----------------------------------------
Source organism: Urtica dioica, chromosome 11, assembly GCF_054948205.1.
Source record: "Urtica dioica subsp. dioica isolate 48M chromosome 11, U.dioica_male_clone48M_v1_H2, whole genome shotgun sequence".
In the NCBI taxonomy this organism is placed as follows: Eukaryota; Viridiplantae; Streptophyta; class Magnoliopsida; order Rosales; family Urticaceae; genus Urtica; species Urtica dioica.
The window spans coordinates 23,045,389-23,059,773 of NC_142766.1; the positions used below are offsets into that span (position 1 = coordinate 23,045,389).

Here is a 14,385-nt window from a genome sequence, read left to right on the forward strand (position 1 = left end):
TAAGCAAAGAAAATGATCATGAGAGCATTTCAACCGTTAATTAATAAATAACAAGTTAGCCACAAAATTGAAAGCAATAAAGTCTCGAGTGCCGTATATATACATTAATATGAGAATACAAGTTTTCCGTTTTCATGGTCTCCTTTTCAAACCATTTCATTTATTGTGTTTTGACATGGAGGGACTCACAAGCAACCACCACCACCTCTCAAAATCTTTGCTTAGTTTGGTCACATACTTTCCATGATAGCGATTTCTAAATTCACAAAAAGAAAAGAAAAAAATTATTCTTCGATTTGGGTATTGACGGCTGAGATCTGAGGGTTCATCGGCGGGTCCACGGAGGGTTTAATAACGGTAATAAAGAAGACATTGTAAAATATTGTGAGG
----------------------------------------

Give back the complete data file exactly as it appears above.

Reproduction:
Source organism: Urtica dioica, chromosome 11, assembly GCF_054948205.1.
Source record: "Urtica dioica subsp. dioica isolate 48M chromosome 11, U.dioica_male_clone48M_v1_H2, whole genome shotgun sequence".
In the NCBI taxonomy this organism is placed as follows: Eukaryota; Viridiplantae; Streptophyta; class Magnoliopsida; order Rosales; family Urticaceae; genus Urtica; species Urtica dioica.
The window spans coordinates 23,045,389-23,059,773 of NC_142766.1; the positions used below are offsets into that span (position 1 = coordinate 23,045,389).

Here is a 14,385-nt window from a genome sequence, read left to right on the forward strand (position 1 = left end):
TAAGCAAAGAAAATGATCATGAGAGCATTTCAACCGTTAATTAATAAATAACAAGTTAGCCACAAAATTGAAAGCAATAAAGTCTCGAGTGCCGTATATATACATTAATATGAGAATACAAGTTTTCCGTTTTCATGGTCTCCTTTTCAAACCATTTCATTTATTGTGTTTTGACATGGAGGGACTCACAAGCAACCACCACCACCTCTCAAAATCTTTGCTTAGTTTGGTCACATACTTTCCATGATAGCGATTTCTAAATTCACAAAAAGAAAAGAAAAAAATTATTCTTCGATTTGGGTATTGACGGCTGAGATCTGAGGGTTCATCGGCGGGTCCACGGAGGGTTTAATAACGGTAATAAAGAAGACATTGTAAAATATTGTGAGG